Date
19 January 2017
A model of a water mill (inset) shows the principle behind how the mill that burned down in Cheung Chun Yuen worked. Photos: Ming Pao, Apple Daily
A model of a water mill (inset) shows the principle behind how the mill that burned down in Cheung Chun Yuen worked. Photos: Ming Pao, Apple Daily

African arrested after 200-year-old water mill burns down

Police have arrested an African suspected of burning down a historic wooden water mill in Cheung Chun Yuen in Yuen Long, allegedly because he thought it was a hindrance, Apple Daily reported Friday.

A district council member called emergency services about a fire at the historic site at about 1 a.m. Thursday.

The blaze was extinguished within 10 minutes.

The main building not damaged, but the meter-tall water mill had been reduced to ashes.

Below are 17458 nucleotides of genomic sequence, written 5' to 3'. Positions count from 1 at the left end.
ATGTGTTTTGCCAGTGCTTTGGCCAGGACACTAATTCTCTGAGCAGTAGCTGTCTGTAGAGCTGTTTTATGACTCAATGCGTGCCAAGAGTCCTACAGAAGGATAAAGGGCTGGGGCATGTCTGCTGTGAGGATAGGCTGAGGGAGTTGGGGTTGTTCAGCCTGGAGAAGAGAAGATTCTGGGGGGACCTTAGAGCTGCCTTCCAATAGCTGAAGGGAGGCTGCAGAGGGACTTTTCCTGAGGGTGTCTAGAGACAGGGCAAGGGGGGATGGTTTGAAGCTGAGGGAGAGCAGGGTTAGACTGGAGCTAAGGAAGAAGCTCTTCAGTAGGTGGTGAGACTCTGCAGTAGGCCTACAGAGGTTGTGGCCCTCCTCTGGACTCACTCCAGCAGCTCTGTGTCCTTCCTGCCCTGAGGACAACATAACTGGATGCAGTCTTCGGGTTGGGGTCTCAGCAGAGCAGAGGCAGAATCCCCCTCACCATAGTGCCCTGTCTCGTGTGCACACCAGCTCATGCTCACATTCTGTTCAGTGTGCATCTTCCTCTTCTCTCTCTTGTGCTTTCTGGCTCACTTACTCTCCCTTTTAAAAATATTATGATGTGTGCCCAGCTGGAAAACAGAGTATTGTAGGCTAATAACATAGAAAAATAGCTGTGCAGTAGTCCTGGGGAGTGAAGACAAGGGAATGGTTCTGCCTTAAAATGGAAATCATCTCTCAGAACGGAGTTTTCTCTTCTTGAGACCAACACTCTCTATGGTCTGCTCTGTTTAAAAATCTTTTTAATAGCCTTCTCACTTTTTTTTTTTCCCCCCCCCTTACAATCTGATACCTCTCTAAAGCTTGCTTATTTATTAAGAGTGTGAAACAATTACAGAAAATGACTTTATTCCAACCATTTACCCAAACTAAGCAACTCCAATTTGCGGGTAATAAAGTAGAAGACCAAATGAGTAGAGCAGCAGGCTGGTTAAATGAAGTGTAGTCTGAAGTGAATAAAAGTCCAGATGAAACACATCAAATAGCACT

The suspect, identified as a 28-year-old African named Lala, has been living in Hong Kong since 2008 as a torture claimant.

The man was arrested Thursday morning.

Cheung Chun Yuen was built in the 10th year of the reign of Qing dynasty Emperor Xianfeng in 1860 and has been classified as a Grade 1 historic building.

Villagers believed the mill provided them with protection.

Tang Ying-chung, the manager of Cheung Chun Yuen, said Lala made the historic site his home a month and a half ago.

Not only did he damage local residents’ water pipes to tap the water supply, Tang said, the African also sold drugs to young people in Shui Tau village, where the site is located.

Lala was evicted from his previous home in Lo Uk Tsuen for growing marijuana, the report said.

Tang said he had called police and asked them to arrest Lala a dozen times, only for police to reply that there was nothing they could do, because he had refugee status.

Barrister Albert Luk Wai-hung said the suspect may be charged with arson, criminal damage or burglary.

Luk said there was a good chance he might receive the maximum penalty, as destroying historic relics is a serious crime.

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